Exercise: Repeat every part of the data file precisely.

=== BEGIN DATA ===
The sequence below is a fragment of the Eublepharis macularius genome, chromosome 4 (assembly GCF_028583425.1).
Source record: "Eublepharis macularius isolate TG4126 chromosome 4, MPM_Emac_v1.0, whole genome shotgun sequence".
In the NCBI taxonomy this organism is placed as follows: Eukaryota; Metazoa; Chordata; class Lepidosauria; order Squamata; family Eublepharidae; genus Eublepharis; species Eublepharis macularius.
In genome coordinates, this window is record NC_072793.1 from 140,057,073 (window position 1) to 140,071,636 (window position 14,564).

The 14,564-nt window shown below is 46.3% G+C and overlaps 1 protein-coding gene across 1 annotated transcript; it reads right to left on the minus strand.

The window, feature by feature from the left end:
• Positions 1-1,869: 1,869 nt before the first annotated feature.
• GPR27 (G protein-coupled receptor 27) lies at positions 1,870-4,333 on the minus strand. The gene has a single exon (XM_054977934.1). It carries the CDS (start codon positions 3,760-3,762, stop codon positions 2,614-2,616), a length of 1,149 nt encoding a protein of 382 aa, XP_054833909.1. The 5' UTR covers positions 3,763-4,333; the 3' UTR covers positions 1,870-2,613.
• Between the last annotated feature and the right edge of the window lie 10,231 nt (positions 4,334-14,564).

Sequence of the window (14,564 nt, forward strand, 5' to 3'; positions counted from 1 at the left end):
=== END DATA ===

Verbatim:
The sequence below is a fragment of the Eublepharis macularius genome, chromosome 4 (assembly GCF_028583425.1).
Source record: "Eublepharis macularius isolate TG4126 chromosome 4, MPM_Emac_v1.0, whole genome shotgun sequence".
In the NCBI taxonomy this organism is placed as follows: Eukaryota; Metazoa; Chordata; class Lepidosauria; order Squamata; family Eublepharidae; genus Eublepharis; species Eublepharis macularius.
In genome coordinates, this window is record NC_072793.1 from 140,057,073 (window position 1) to 140,071,636 (window position 14,564).

The 14,564-nt window shown below is 46.3% G+C and overlaps 1 protein-coding gene across 1 annotated transcript; it reads right to left on the minus strand.

The window, feature by feature from the left end:
• Positions 1-1,869: 1,869 nt before the first annotated feature.
• GPR27 (G protein-coupled receptor 27) lies at positions 1,870-4,333 on the minus strand. The gene has a single exon (XM_054977934.1). It carries the CDS (start codon positions 3,760-3,762, stop codon positions 2,614-2,616), a length of 1,149 nt encoding a protein of 382 aa, XP_054833909.1. The 5' UTR covers positions 3,763-4,333; the 3' UTR covers positions 1,870-2,613.
• Between the last annotated feature and the right edge of the window lie 10,231 nt (positions 4,334-14,564).

Sequence of the window (14,564 nt, forward strand, 5' to 3'; positions counted from 1 at the left end):